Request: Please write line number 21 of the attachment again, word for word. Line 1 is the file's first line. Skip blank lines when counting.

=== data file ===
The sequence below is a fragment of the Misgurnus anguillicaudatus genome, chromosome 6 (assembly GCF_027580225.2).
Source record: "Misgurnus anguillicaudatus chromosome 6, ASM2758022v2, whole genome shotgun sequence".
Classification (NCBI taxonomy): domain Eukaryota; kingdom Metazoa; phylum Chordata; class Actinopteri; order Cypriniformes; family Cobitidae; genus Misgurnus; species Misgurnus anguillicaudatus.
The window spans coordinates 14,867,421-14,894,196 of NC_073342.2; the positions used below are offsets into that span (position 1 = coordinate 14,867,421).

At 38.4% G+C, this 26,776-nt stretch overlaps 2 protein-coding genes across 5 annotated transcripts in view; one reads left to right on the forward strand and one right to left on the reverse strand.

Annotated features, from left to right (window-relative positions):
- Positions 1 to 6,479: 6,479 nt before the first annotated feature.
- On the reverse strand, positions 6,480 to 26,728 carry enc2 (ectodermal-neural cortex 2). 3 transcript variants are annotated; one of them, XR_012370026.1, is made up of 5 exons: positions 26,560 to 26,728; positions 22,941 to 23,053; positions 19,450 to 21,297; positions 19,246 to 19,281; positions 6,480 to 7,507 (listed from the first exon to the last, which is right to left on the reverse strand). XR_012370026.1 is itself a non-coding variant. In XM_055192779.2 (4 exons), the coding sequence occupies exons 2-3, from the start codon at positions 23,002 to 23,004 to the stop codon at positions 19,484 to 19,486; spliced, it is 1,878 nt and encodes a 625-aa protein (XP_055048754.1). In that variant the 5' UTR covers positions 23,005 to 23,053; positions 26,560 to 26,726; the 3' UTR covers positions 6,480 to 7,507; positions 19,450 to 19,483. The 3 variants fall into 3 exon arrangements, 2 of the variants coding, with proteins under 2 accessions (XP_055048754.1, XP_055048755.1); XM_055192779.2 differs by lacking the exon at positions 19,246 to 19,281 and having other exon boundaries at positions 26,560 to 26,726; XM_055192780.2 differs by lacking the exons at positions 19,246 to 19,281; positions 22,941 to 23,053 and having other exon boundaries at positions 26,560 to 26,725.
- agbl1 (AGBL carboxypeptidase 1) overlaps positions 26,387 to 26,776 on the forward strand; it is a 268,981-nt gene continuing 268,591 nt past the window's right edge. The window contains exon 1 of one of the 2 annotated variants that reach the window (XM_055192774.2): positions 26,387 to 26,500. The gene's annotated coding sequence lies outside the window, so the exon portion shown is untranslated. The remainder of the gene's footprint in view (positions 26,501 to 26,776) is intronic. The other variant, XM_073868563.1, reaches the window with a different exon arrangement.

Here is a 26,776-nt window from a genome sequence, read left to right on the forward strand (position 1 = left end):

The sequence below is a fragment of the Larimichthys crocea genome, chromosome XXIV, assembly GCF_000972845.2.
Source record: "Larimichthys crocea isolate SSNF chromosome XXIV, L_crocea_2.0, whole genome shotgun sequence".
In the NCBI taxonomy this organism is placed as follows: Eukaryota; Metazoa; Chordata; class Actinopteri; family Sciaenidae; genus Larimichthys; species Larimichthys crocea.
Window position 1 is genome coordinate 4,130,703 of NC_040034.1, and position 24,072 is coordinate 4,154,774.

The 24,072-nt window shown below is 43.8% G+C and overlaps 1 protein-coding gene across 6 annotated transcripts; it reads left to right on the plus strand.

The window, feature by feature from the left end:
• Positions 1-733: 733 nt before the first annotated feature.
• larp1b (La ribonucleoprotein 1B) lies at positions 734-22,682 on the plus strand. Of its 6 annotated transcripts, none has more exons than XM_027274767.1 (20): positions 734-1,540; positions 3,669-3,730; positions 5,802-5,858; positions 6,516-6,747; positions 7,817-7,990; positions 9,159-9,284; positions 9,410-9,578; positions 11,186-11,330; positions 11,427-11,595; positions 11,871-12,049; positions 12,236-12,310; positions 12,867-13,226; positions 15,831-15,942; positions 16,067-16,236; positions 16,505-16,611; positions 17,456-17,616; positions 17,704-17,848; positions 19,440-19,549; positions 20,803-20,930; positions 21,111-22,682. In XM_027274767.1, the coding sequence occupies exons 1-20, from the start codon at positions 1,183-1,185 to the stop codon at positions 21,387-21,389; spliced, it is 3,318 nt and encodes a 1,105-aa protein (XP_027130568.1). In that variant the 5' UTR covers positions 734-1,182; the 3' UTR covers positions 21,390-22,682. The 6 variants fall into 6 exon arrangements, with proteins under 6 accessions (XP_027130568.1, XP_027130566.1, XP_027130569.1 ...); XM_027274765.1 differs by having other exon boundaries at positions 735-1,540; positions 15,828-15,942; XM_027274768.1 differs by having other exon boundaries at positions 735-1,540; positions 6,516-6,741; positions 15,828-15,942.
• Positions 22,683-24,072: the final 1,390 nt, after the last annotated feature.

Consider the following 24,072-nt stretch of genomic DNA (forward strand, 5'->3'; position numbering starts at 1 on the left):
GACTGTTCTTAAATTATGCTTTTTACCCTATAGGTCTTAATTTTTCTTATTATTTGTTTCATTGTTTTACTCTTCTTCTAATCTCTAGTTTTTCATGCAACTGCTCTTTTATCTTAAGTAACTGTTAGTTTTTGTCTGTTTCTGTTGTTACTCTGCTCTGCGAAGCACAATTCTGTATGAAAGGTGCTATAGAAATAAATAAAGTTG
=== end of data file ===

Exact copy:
GACTGTTCTTAAATTATGCTTTTTACCCTATAGGTCTTAATTTTTCTTATTATTTGTTTCATTGTTTTACTCTTCTTCTAATCTCTAGTTTTTCATGCAACTGCTCTTTTATCTTAAGTAACTGTTAGTTTTTGTCTGTTTCTGTTGTTACTCTGCTCTGCGAAGCACAATTCTGTATGAAAGGTGCTATAGAAATAAATAAAGTTG